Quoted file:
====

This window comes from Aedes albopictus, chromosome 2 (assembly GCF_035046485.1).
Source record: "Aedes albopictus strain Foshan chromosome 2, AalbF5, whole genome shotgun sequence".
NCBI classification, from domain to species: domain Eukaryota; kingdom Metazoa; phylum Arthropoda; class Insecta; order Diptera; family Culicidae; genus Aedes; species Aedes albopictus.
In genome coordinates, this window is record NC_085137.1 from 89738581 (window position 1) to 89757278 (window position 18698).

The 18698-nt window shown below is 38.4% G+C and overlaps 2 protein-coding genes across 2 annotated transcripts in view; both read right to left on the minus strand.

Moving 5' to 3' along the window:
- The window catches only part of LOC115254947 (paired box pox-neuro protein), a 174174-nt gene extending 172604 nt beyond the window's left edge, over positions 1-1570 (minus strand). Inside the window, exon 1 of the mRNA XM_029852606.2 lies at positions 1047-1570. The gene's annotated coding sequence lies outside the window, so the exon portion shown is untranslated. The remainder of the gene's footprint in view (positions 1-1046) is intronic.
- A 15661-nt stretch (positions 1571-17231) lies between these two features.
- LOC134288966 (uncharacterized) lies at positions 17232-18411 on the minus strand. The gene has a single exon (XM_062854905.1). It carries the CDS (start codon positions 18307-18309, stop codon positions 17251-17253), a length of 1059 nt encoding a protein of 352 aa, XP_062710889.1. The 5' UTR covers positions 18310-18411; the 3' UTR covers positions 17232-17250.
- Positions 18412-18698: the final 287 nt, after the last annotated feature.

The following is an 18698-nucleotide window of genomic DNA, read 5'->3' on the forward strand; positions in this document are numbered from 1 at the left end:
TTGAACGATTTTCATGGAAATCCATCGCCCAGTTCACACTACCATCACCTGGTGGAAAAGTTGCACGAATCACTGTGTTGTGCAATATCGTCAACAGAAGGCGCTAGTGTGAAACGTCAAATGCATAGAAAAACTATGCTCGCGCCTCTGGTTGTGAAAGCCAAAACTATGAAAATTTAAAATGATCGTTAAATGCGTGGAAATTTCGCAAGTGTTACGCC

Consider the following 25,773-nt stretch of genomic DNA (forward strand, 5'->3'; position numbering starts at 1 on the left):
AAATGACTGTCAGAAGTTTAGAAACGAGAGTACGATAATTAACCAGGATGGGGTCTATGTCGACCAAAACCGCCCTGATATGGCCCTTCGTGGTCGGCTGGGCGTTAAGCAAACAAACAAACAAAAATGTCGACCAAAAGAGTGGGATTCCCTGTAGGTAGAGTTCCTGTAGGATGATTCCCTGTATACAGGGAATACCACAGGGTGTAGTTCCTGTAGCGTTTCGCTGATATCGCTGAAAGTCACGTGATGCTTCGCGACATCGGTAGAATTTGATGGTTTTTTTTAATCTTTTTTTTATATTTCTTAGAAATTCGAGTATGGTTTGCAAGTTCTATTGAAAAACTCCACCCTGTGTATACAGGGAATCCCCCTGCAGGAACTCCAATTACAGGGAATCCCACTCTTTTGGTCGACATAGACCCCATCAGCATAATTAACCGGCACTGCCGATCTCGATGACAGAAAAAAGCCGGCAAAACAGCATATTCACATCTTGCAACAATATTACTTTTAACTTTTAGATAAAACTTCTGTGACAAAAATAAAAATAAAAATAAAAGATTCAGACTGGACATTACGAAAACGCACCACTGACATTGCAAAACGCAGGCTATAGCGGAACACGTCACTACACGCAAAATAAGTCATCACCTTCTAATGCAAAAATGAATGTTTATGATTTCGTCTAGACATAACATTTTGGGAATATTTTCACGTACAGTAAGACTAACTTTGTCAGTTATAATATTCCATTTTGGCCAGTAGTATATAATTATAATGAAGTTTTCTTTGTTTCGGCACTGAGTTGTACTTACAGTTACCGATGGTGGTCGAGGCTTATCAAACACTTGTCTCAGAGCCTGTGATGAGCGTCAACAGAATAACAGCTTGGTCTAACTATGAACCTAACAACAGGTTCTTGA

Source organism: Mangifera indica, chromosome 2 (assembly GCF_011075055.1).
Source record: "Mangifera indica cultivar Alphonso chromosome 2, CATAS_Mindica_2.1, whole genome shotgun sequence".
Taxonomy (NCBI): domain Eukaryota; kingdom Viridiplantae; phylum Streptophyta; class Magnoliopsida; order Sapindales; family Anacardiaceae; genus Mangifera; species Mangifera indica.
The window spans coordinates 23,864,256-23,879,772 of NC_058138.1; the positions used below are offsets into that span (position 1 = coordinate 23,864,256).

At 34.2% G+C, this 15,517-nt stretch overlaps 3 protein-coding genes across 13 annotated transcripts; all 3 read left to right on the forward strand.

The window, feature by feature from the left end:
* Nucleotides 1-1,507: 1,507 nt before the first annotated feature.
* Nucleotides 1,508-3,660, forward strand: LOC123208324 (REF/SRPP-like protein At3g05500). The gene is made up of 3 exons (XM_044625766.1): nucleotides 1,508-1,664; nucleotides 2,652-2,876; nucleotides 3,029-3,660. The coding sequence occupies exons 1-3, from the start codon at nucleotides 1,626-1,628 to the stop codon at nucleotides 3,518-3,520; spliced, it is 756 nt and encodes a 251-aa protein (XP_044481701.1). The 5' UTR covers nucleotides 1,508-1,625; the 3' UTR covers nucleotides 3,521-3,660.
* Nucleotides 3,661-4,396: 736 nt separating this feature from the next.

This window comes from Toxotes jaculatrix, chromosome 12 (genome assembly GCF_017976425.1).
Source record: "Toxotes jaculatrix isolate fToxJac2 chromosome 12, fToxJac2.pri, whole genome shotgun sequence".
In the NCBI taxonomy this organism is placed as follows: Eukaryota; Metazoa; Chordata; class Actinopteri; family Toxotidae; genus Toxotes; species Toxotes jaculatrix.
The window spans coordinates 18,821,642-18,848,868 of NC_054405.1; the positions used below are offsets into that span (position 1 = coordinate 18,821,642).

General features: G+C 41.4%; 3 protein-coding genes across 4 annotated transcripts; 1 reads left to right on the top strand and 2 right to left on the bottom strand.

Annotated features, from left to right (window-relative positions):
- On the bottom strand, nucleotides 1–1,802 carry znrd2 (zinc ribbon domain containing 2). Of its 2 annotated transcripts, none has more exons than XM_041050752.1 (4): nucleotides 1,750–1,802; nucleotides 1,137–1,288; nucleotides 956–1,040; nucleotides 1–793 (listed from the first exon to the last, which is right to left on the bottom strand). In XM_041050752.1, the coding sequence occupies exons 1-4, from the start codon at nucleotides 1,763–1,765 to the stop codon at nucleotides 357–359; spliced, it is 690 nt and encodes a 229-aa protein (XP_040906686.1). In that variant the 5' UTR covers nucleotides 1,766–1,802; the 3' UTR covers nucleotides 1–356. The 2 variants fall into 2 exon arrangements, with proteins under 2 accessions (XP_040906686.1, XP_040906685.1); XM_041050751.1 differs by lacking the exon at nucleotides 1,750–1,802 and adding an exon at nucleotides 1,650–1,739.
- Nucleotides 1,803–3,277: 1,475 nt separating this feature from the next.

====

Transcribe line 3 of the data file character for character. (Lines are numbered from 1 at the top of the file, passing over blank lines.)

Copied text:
NCBI classification, from domain to species: domain Eukaryota; kingdom Metazoa; phylum Arthropoda; class Insecta; order Diptera; family Culicidae; genus Aedes; species Aedes albopictus.